Since poppies reseed so freely, once you get them established you will always have them.  Poppy seeds are tiny.  Because of this, I put them out in a broadcast manner.  Instead of trying to plant in rows I simply scatter them in the area that I want them in.  Before I scatter them, I run a rake over the area I am going to place them.  Then, once the seeds are down, I run the rake the other way.  Then I water in and wait.  If you want poppies next spring, you need to plant them anytime between now and October.

My poppies start to bloom in early March and they continue blooming well into April.  By mid April the flowers have gone and the “heads” that are filled with all of those tiny little seeds are beginning to dry.  The heads that are left after the flower fades are actually what’s left of the plant’s pistil.  As the pistil dries, little holes open up around the top where the stamen were once attached.  These little holes turn each head into a little “salt shaker” that dispenses the seeds whenever the wind blows or the plant falls over.

A great shot of dry poppy head. Notice the little holes in the top that allow the plant to "shake" its seeds all over your garden

If you want to gather and save seeds, simply cut these heads as soon as the holes open.  Shake the seeds into a bag and store for later use.  I have been doing this for several years and I have now been able to spread poppies all over my property.

All of these seeds came from this head

While many flowers are used as symbols for something, poppies represent the things I value most; sacrifice and service.  Poppies are easy, reliable, carefree and oh so beautiful.  Plant some now and you will be rewarded with a spring time show of beautiful flowers for years to come!

Winter Chores in the Potager

The potager in January

The weather has been so nice this holiday season that my wife and I decided to do some much needed maintenance in potager.  The Cypress vine that brought us so much joy in the summer had to come down.  The same plant that had covered our fence and trellis in beautiful red flowers and drawn so many hummingbirds and butterflies into our lives was now just an eyesore.  So, with pruners in hand, my wife and I cut, chopped and pulled down all remnants of the vine.  It came down very easy, but it covered us in tons of tiny black seeds.  You know what that means.  More Cypress vine than I will know what to do with in this spring!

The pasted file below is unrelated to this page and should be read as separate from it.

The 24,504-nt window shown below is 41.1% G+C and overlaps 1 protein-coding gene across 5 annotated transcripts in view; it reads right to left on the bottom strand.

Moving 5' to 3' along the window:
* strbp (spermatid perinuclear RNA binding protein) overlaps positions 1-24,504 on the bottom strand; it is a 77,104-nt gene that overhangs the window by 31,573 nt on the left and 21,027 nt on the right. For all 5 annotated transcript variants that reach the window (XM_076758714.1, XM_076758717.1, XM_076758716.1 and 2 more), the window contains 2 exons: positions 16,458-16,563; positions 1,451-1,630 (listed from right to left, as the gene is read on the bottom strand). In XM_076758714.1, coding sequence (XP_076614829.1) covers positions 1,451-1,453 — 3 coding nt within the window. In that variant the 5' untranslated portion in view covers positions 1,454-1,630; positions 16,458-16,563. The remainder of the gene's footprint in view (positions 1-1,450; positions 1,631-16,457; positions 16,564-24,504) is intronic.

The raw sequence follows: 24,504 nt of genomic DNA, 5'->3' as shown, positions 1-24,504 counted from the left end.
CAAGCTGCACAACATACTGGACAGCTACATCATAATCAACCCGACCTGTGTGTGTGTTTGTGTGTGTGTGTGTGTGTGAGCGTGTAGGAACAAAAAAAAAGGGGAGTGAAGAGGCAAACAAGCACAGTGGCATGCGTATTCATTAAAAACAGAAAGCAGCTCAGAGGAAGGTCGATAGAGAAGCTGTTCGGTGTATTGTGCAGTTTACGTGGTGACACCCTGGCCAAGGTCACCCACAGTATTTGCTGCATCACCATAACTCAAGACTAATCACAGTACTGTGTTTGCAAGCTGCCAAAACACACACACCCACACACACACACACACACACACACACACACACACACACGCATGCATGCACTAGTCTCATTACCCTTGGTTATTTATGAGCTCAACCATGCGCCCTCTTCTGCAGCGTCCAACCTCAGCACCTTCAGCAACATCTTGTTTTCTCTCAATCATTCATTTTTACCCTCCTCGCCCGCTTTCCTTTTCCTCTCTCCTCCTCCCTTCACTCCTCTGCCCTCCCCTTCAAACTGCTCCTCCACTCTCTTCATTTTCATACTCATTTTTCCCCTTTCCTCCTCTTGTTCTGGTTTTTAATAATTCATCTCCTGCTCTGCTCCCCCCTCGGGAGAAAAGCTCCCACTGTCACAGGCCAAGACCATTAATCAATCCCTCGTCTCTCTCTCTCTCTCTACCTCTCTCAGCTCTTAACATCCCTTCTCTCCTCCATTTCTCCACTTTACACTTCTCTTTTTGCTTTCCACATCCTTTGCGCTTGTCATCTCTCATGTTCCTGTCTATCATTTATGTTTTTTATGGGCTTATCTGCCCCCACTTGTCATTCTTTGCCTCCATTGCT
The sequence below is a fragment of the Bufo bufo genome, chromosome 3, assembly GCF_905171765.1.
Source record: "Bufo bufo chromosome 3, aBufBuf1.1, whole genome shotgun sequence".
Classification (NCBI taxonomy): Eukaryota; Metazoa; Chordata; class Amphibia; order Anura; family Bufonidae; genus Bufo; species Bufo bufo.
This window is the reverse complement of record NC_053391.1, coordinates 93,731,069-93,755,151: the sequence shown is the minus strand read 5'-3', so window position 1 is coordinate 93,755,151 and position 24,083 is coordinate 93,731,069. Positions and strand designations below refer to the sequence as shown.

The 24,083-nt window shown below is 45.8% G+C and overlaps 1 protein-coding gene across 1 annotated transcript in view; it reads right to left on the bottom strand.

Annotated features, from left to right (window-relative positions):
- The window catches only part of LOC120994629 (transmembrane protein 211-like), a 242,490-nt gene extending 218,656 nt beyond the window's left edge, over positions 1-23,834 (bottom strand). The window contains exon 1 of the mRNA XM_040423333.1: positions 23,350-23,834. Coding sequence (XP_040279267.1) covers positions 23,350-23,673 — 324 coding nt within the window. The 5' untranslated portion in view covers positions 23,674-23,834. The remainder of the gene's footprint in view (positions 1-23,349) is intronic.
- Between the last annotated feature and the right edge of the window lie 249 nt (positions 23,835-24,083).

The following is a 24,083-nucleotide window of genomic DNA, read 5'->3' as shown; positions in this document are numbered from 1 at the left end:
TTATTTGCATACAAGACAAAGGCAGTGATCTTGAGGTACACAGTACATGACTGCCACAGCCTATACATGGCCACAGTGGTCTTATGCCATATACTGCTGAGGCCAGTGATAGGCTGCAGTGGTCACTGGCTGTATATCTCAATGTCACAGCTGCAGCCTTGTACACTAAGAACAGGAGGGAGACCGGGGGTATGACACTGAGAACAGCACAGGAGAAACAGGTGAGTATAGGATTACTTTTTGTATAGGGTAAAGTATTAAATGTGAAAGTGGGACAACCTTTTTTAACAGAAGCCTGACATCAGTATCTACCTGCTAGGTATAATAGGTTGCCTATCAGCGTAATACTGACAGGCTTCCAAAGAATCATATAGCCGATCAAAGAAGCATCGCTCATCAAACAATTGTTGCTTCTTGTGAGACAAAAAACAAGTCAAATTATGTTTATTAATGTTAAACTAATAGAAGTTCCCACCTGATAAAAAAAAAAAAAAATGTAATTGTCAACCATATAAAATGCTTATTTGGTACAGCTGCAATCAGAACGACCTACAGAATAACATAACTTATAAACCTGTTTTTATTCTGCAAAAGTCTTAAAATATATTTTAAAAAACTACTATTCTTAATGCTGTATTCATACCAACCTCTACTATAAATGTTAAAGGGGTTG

Carrots and lettuce from the potager

Once the fence and trellis were clear it was time to move inside the potager.  First, we harvested.  We pulled carrots, turnips, spinach and butter crunch lettuce. In addition to the lettuce, spinach, carrots and turnips, I have Egyptian Walking Onions, shallots, 10/15 onions, collards, chard, lemon grass, rosemary and purple cabbage.  Man do I love winter in the South!  Where else can you have so many vegetables thriving in the garden in January.

One of the trellises that we built to support the peas

After the harvest we got back to work.  We took the pruners to our lemon grass, uchuva and salvia.  Then we built four, three-legged trellises out of cedar limbs.  We anchored these in the middle of the four odd-shaped beds in the center of the potager.  After they were secured, we planted Little Marvel Peas at their base.  According to my Aunt Sara, peas are best planted either the last week of the year or the first.  We will see.  I have tried to grow them before and they just didn’t pan out for me.  I really hope they do well this year.  I have worked really hard at improving my soil this past year and my wife and I worked very hard on the little trellises. I can just see them covered in pea vines in early March.  Once the peas were planted, we finished up by planting some French breakfast radishes and some Chioggia beets that I got from rareseeds.com

The central bed in the potager. It is full of carrots, poppies and byzantine gladiolus.

While we are talking about the potager, let’s not forget all of the flowers that I have planted in it.  Right now, my red poppies are up and my Byzantine Glads are beginning to make a show.  The foxgloves and Hollyhocks look terrific.  A mermaid rose that I found while riding my bike two years ago has finally taken hold and is beginning to send out canes all along the south fence.  I am going to plant a row of red sweet peas along this fence in hopes that the mixture of red flowers with the white  roses will be stunning.  I also have lots of strawflower, statice and salvias that seem to be thriving.  Check back in the spring to see what will hopefully be my best pictures ever!